Jan. NAHB housing index gains as mortgage rates dip
Builders’ confidence in the market for new single-family homes grew as the National Association of Home Builders' housing market index rebounded to 58 in January from 56 in December.
IFR's poll of economists predicted the index would be 56.
“The gradual decline in mortgage rates in recent weeks helped to sustain builder sentiment,” NAHB Chairman Randy Noel said. “Low unemployment, solid job growth and favorable demographics should support housing demand in the coming months.”
“Builders need to continue to manage rising construction costs to keep home prices affordable, particularly for young buyers at the entry-level of the market,” according to NAHB Chief Economist Robert Dietz. “Lower interest rates that peaked around 5 percent in mid-November and have since fallen to just below 4.5 percent will help the housing market continue to grow at a modest clip as we enter the new year.”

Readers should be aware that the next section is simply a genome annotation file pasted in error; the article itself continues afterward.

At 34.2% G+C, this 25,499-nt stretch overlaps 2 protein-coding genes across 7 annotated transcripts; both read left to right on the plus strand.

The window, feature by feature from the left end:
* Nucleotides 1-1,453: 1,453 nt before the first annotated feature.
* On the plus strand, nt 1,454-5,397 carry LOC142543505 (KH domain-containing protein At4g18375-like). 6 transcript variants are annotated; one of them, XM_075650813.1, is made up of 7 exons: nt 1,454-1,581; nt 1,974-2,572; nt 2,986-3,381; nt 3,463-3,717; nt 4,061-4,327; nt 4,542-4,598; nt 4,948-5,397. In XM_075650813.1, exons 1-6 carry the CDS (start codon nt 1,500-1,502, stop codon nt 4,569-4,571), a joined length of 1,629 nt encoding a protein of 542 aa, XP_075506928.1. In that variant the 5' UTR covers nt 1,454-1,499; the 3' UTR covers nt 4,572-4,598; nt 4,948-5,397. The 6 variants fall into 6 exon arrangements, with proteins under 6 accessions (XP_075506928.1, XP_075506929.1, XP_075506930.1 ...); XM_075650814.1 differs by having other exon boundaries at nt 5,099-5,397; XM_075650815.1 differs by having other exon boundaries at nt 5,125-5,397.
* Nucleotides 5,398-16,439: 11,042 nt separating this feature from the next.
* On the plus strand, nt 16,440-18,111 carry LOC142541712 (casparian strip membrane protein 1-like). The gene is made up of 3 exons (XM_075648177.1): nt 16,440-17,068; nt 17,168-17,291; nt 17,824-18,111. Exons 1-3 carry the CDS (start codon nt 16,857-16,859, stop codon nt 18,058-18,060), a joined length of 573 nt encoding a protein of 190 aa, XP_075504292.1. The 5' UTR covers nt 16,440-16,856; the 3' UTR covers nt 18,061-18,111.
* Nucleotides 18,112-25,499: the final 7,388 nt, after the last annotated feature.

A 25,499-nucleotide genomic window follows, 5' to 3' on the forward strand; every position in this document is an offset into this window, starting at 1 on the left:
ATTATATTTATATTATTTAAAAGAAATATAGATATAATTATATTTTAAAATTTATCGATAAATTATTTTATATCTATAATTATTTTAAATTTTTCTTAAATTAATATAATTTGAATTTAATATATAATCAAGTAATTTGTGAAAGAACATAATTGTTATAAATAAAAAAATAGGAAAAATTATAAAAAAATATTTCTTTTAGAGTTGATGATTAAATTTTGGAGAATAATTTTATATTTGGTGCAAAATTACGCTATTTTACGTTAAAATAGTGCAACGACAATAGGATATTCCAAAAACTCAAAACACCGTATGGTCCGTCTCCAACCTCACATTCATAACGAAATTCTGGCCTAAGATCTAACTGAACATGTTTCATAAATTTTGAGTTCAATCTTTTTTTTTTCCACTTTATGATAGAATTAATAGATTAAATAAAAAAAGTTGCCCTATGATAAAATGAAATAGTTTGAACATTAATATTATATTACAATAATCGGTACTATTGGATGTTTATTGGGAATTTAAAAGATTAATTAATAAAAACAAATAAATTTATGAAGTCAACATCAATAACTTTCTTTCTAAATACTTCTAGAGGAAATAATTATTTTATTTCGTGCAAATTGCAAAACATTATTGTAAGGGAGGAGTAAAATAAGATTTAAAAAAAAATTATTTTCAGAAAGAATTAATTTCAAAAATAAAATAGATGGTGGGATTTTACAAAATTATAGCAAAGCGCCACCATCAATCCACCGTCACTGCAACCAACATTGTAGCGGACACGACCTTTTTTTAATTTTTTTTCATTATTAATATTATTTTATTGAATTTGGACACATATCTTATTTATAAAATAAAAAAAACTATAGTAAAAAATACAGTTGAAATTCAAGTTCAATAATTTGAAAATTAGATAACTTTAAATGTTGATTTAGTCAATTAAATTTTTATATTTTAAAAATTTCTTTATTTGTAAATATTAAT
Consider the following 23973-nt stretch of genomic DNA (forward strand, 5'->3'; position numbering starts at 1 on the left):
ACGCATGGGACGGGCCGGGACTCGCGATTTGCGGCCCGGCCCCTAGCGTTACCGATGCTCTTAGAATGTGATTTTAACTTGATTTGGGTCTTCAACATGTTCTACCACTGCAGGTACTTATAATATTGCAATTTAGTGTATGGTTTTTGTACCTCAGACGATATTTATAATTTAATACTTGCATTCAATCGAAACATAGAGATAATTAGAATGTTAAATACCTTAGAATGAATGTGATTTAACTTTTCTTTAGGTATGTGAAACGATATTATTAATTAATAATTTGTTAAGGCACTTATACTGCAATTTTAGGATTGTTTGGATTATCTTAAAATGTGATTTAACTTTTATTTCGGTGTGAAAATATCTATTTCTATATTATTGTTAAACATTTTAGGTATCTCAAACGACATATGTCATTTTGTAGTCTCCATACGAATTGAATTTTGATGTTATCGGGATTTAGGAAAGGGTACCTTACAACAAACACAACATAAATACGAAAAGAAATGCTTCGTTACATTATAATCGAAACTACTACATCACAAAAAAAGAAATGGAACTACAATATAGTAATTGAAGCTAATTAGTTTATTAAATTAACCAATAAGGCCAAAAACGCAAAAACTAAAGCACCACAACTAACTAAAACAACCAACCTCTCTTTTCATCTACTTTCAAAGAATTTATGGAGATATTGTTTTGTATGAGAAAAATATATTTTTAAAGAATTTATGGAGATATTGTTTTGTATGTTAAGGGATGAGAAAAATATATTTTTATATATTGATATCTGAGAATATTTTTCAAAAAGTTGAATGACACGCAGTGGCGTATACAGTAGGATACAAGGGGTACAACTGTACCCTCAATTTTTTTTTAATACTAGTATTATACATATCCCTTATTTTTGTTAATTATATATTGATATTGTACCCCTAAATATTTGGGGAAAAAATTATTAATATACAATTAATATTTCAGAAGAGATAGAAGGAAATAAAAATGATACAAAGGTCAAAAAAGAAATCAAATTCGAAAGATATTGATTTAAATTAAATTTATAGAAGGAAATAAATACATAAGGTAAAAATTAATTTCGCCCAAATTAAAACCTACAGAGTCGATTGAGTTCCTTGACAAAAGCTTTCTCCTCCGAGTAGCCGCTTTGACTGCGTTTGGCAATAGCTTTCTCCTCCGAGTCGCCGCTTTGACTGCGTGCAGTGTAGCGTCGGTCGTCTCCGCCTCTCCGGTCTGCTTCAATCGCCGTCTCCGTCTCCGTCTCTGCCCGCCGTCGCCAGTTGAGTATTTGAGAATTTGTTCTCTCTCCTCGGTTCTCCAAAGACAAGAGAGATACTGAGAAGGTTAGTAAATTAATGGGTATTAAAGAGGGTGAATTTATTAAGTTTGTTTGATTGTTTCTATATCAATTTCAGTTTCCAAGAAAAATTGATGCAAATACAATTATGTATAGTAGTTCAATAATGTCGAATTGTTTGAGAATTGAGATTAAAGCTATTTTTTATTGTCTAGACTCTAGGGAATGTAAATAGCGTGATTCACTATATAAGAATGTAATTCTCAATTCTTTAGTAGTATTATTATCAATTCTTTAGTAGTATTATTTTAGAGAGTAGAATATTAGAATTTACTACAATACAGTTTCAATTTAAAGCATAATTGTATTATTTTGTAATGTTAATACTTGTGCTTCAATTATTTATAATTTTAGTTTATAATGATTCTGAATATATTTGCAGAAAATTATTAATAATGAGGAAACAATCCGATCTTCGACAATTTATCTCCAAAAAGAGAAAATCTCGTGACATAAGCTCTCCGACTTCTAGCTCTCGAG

Derived from a monthly survey that NAHB has been conducting for 30 years, the NAHB/Wells Fargo HMI gauges builder perceptions of current single-family home sales and sales expectations for the next six months as either "good," "fair" or "poor." The survey also asks builders to rate traffic of prospective buyers as either "high to very high," "average" or "low to very low." Scores for each component are then used to calculate a seasonally adjusted index where any number over 50 indicates that more builders view sales conditions as good than poor.
The current single-family home sales index grew to 63 from 61, the sales expectations index for the next six months climbed to 64 from 61; and the traffic of prospective buyers index crept to 44 from 43.